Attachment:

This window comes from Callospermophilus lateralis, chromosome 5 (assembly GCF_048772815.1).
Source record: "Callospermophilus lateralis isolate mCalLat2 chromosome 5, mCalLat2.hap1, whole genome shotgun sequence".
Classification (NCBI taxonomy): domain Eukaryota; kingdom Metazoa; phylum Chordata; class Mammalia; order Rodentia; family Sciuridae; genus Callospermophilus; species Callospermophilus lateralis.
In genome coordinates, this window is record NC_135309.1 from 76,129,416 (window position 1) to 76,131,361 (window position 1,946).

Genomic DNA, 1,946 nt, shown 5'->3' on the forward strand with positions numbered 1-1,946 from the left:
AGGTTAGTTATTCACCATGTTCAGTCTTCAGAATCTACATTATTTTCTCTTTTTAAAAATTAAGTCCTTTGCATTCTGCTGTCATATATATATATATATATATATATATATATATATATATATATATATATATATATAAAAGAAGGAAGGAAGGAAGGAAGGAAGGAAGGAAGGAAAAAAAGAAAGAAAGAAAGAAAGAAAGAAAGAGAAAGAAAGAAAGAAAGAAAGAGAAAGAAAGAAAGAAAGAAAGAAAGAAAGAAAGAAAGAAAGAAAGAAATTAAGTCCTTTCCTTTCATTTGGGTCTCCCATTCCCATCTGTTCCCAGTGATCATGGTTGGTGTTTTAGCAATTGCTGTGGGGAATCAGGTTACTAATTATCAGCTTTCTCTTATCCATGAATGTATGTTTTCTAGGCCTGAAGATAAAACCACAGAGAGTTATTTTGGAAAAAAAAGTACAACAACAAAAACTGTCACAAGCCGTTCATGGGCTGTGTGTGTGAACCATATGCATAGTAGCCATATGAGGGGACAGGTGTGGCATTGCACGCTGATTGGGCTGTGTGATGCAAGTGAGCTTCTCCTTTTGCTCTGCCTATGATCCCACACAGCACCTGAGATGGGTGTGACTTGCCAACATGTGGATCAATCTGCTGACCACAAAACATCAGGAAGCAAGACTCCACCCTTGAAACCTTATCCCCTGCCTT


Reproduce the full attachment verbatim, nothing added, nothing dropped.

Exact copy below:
This window comes from Callospermophilus lateralis, chromosome 5 (assembly GCF_048772815.1).
Source record: "Callospermophilus lateralis isolate mCalLat2 chromosome 5, mCalLat2.hap1, whole genome shotgun sequence".
Classification (NCBI taxonomy): domain Eukaryota; kingdom Metazoa; phylum Chordata; class Mammalia; order Rodentia; family Sciuridae; genus Callospermophilus; species Callospermophilus lateralis.
In genome coordinates, this window is record NC_135309.1 from 76,129,416 (window position 1) to 76,131,361 (window position 1,946).

Genomic DNA, 1,946 nt, shown 5'->3' on the forward strand with positions numbered 1-1,946 from the left:
AGGTTAGTTATTCACCATGTTCAGTCTTCAGAATCTACATTATTTTCTCTTTTTAAAAATTAAGTCCTTTGCATTCTGCTGTCATATATATATATATATATATATATATATATATATATATATATATATATATATATAAAAGAAGGAAGGAAGGAAGGAAGGAAGGAAGGAAGGAAAAAAAGAAAGAAAGAAAGAAAGAAAGAAAGAGAAAGAAAGAAAGAAAGAAAGAGAAAGAAAGAAAGAAAGAAAGAAAGAAAGAAAGAAAGAAAGAAAGAAATTAAGTCCTTTCCTTTCATTTGGGTCTCCCATTCCCATCTGTTCCCAGTGATCATGGTTGGTGTTTTAGCAATTGCTGTGGGGAATCAGGTTACTAATTATCAGCTTTCTCTTATCCATGAATGTATGTTTTCTAGGCCTGAAGATAAAACCACAGAGAGTTATTTTGGAAAAAAAAGTACAACAACAAAAACTGTCACAAGCCGTTCATGGGCTGTGTGTGTGAACCATATGCATAGTAGCCATATGAGGGGACAGGTGTGGCATTGCACGCTGATTGGGCTGTGTGATGCAAGTGAGCTTCTCCTTTTGCTCTGCCTATGATCCCACACAGCACCTGAGATGGGTGTGACTTGCCAACATGTGGATCAATCTGCTGACCACAAAACATCAGGAAGCAAGACTCCACCCTTGAAACCTTATCCCCTGCCTT